Okay, tomorrow is the day I am making my first batch of cider. I have 21kg of late season, fairly sharp dessert apples and will be following the following todo list. Is there anything obviously wrong with this method?

Sterilize Demijohns, tubing and a large bucket

Mash Apples

Press Apples into large bucket

Add Yeast

Syphon into demijohns

Air lock


Check acidity, add calcium carbonate if required


Bottling. Add sugar to bottless. (Airing cupboard for 3-5 days, then garage)

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    Well you will probably get some wild yeast if you don't pasteurize the cider but it probably won't be a huge deal. What might be more of an issue is if there is any other source of infection, like acetobacter, already on the apples. Then you'll get a whole bunch of vinegar.
    – pjreddie
    Nov 23, 2013 at 22:59
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    i would add the yeast after you siphon, but that's not a huge issue, i think
    – dax
    Nov 24, 2013 at 7:48
  • @dax I'm adding the yeast first as the volume will be greater than two demijohns I have. I have one sachet of yeast.
    – Mild Fuzz
    Nov 24, 2013 at 8:55
  • @pjreddie not sure about pasteurisation. Won't that inhibit the alcohol production of the yeast?
    – Mild Fuzz
    Nov 24, 2013 at 8:56
  • How much juice are you expecting to get? One sachet of yeast should be fine, but I doubt 21 kg of apples will really get you that much juice, will it? How big are your demijons?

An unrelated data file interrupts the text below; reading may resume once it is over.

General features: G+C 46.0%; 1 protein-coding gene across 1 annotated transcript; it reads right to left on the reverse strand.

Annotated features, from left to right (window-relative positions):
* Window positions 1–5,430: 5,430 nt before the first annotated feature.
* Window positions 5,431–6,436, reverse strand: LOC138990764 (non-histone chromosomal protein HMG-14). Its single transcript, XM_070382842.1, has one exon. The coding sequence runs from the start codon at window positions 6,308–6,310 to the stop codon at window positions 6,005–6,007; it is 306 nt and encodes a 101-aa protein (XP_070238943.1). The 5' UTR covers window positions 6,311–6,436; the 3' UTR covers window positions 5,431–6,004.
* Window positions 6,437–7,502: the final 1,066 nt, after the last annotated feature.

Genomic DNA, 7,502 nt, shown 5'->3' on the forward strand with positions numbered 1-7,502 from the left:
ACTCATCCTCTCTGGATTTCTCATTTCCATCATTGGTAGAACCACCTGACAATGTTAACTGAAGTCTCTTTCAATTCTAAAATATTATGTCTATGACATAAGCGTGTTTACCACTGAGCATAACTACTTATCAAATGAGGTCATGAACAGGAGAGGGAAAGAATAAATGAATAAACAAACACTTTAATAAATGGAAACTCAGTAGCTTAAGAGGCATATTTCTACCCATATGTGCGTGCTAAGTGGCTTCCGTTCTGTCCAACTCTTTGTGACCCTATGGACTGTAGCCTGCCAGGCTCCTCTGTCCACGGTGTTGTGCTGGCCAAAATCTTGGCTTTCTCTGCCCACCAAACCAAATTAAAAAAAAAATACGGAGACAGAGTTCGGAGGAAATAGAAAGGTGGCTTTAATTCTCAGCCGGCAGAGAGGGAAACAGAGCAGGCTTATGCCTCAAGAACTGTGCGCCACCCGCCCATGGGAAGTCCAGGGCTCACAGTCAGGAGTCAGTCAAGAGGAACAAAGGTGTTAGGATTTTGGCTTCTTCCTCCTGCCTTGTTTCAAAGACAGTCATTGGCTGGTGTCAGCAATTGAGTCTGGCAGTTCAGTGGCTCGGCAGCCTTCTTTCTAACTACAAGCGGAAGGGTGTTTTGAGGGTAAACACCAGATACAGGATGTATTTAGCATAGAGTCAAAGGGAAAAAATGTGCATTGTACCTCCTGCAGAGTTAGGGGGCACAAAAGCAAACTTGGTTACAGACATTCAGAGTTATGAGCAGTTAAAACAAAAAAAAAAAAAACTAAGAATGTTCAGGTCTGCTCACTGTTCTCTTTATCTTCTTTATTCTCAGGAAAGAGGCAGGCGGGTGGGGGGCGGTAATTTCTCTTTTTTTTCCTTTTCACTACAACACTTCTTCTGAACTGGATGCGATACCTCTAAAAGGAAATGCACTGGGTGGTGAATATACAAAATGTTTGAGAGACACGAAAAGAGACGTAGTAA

– dax
    Nov 24, 2013 at 10:21

2 Answers 2


You are too optimistic regarding your schedule. It's unlikely that fermentation will be finished in a week. Let the cider make the schedule, not the calendar.

  • Yeah, I know that now. It took 6 weeks to get to bottled, then left it there until February. Bloody tasty though, can't wait for apple season again.
    – Mild Fuzz
    Mar 23, 2014 at 17:15

In traditional Cider production in Hardander in Norway only wild yeast from fruit are used alone. This will not hurt the taste as long as you are a pedantic regarding cleanliness.

An advantage to using commercial yeast is that they will often suppress wild yeast from impurities as well and give a better, faster result. By increasing the alcohol level faster the commercial yeast will also kill off more bacteria and such than can pollute you cider.

Pasteurisation of the fruit is seldom necessary. If you are using wild fermentation pasteurisation will effectieely kill your yeast.

Good luck

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